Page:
Sometimes you have to go through a process of elimination, where you end up formulating hypothesis and hypothesis that posits a series of processes as the hidden culprit, only to find that changing them doesn’t make the defects in “Y” go away. In that way, it’s like if you were in a sculpture class, and the instructor gave you a block of marble and said “carve a copy of this statue of an elephant.” If you say “I don’t know how to carve an elephant,” he may say, “well, then take the block of marble and chip away everything that isn’t an elephant.”
In a sculpting class, that may not be practical advice, but in the Six Sigma world, proving hypotheses to be false (chipping away those parts that are not the problem) may end up revealing or hinting at those hypotheses that end up being true.
But you will only get to that correct hypothesis by focusing on the various processes that produce the product. And that is why Six Sigma is said to test the process. Since you cannot test a process directly, you have to test it indirectly by studying what effect changing it has on the visible product “Y”.
So it is an excellent tool for detection–but only if you first know where to look and what you are looking for!
Why are metrics important in Six Sigma? According to the authors of the book Six Sigma: The Breakthrough Management Strategy Revolutionizing the World’s Top Corporations, Ikel Harry, Ph.D., and Richard Schroder, metrics establish the difference between perception, intuition, and reality.
Let’s say there is some problem that is causing defects, a problem that is detected by an inspection process. That outcome is referred to as “Y”. Now let’s say that engineers get together and brainstorm to find out what the potential cause is of that visible problem, and let’s call that potential cause “X”. In order to change the outcome “Y”, you have to change the potential cause “X”.
The Six Sigma process focuses on the potential cause “X”. Let’s say the engineers mentioned in the paragraph above change the process so as to change the potential cause “X”, and then they see if the outcome “Y” occurs. If “Y” still occurs, then despite their intuition that “X” caused “Y” to occur, they have found through the Six Sigma process that “X” did not indeed cause “Y” as they believed. It separates the intuition they had about where the problem was and the reality of where it wasn’t. That’s obviously not the end of the story, because now the engineers have to go back to the proverbial blackboard and figure out a different culprit for the hidden cause of the visible outcome “Y”.
This means that, once the hidden cause “X” is found, changed and then proved via statistics that it also changes the outcome “Y”, then this means that engineers have found a correlation between the two. Wow, that means they are done, right?
Not necessarily! It is possible that “X” and “Y” are BOTH caused by some other hidden variable, which we shall call “Z”. Let me tell you a story to illustrate. I remember in an Introduction to Psychology course back in college that the teacher was trying to explain the principle that “correlation is not causation”. He showed a graph which was taken by a census of a lot of French rural towns where the X-axis had the number of storks cited in a given year in the town, and the Y-axis had the number of babies born in that same town during that given year. The graph showed an almost perfect correlation between the two: as the number of storks cited in the town increased, so did the number of babies reported being born!
Someone might look at these two variables and to speculate that somehow the storks are causing the birth of the babies, as told in folk legend and the Warner Brothers Looney Tunes cartoon “The Apes of Wrath”, where a drunken stork mistakenly delivers Bugs Bunny to an expectant couple of gorillas (with hilarious consequences).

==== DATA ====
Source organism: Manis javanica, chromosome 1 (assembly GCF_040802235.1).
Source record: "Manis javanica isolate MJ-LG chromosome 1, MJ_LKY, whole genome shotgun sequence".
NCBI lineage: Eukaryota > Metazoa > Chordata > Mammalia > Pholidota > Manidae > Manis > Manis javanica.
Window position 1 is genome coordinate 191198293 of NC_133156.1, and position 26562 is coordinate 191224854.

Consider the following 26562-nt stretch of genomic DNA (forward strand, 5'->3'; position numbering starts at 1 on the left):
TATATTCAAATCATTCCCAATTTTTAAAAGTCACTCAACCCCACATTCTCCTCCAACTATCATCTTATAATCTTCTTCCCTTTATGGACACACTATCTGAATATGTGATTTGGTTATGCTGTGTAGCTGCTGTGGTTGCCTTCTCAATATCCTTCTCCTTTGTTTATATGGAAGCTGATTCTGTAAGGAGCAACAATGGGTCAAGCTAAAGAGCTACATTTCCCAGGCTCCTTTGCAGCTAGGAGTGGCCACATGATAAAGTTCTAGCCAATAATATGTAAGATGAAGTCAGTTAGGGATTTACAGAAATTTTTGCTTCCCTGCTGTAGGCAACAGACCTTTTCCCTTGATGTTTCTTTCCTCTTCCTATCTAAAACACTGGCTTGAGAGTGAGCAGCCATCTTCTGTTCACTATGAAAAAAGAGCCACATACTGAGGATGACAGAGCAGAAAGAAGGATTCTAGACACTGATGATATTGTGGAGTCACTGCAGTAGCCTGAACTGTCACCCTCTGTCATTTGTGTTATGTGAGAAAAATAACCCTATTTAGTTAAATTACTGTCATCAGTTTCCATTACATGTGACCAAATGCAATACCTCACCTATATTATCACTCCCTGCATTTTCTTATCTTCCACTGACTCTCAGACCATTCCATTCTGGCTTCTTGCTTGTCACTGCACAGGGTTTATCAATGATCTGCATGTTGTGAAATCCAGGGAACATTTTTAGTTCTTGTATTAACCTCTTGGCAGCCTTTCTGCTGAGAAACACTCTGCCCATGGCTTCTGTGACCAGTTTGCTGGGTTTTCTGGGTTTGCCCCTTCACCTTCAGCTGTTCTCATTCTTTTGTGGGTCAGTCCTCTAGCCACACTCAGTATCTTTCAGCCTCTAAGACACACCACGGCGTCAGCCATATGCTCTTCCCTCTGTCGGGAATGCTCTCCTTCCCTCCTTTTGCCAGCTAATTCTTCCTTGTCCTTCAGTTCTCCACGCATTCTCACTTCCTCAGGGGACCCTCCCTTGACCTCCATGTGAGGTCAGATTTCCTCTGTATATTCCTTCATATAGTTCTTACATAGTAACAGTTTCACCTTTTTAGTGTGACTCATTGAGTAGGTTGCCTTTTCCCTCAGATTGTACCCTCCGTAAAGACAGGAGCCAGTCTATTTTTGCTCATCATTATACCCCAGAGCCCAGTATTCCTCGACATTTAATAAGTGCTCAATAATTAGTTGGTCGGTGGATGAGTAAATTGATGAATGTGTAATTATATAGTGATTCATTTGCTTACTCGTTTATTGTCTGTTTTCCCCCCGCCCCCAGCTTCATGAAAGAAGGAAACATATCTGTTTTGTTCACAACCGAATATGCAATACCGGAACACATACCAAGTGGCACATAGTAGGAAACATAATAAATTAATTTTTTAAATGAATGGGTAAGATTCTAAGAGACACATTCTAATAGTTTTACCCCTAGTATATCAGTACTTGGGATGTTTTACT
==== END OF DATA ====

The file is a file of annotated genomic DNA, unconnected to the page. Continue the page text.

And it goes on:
Well, I puzzled over the problem for a few seconds and them remembered a factoid I learned in French class, that in rural France, storks often make their nest in the chimneys of houses. And so if there are more houses, there are more storks. And also if there are more houses, there are more families, and therefore more babies. So the “stork” variable and the “baby” variable were both independent of each other, but dependent on the variable of “houses”, and that’s why they seemed to go up together. Not because one was causing the other, but that both were being caused by something else in the same way.
I mentioned my hypothesis to the teacher, and he said that not only was I right, but I was the only was in all of his three classes to get the answer right. But it was only because I understood the concept he was trying to get at, AND I had a piece of information that the students didn’t possess, mainly the correlation between the storks (a variable mentioned in the problem) and the houses (which was not mentioned in the problem). Knowing this made me solve the problem and uncover the secret “cause” of the higher number of babies: not their conveyance via stork, but their parents’ accommodation with additional houses.
This shows that metrics, if properly understood and used, can reveal secrets that may remain hidden otherwise. And that is only one reason for their adoption by companies as tools for measurement and change.
According to the authors Ikel Harry, Ph.D., and Richard Schroeder in the fifth chapter of their book SIx Sigma: The Breakthrough Management Strategy Revolutionizing the World’s Top Corporations, Six Sigma is a tool for changing the processes that companies use to create their products or services in order to improve their quality.
However, there is two caveats to this statement. In order to change a process, you have to be able to measure it. Also, improving quality does not mean getting rid of defects. A defect-free product which a customer does not want is not going to be sold. So what companies need to do is measure their customer’s opinions, and then to link those measurements of the customer’s requirements to a company’s processes.
How do companies fail at this central task? Some don’t measure quality accurately in the sense of quantitatively capturing their customer’s opinions. Some take these measurements of quality but don’t follow them up to make sure that the customer’s requirements are linked to a company’s processes. Some fail to describe their processes in terms of numbers, rather than words.
The author’s basic credo (listed in italics in the first paragraph) has a negative corollary: if you don’t understand your processes quantitatively, you can’t control them. These processes have to be correlated with a customer’s opinions, as mentioned above, but they also have to be correlated with the company’s fundamental economics. This is the only way to make sure that a company’s business case for producing the product is solid.
How are processes described quantitatively? By the use of metrics, which are discussed in the next post.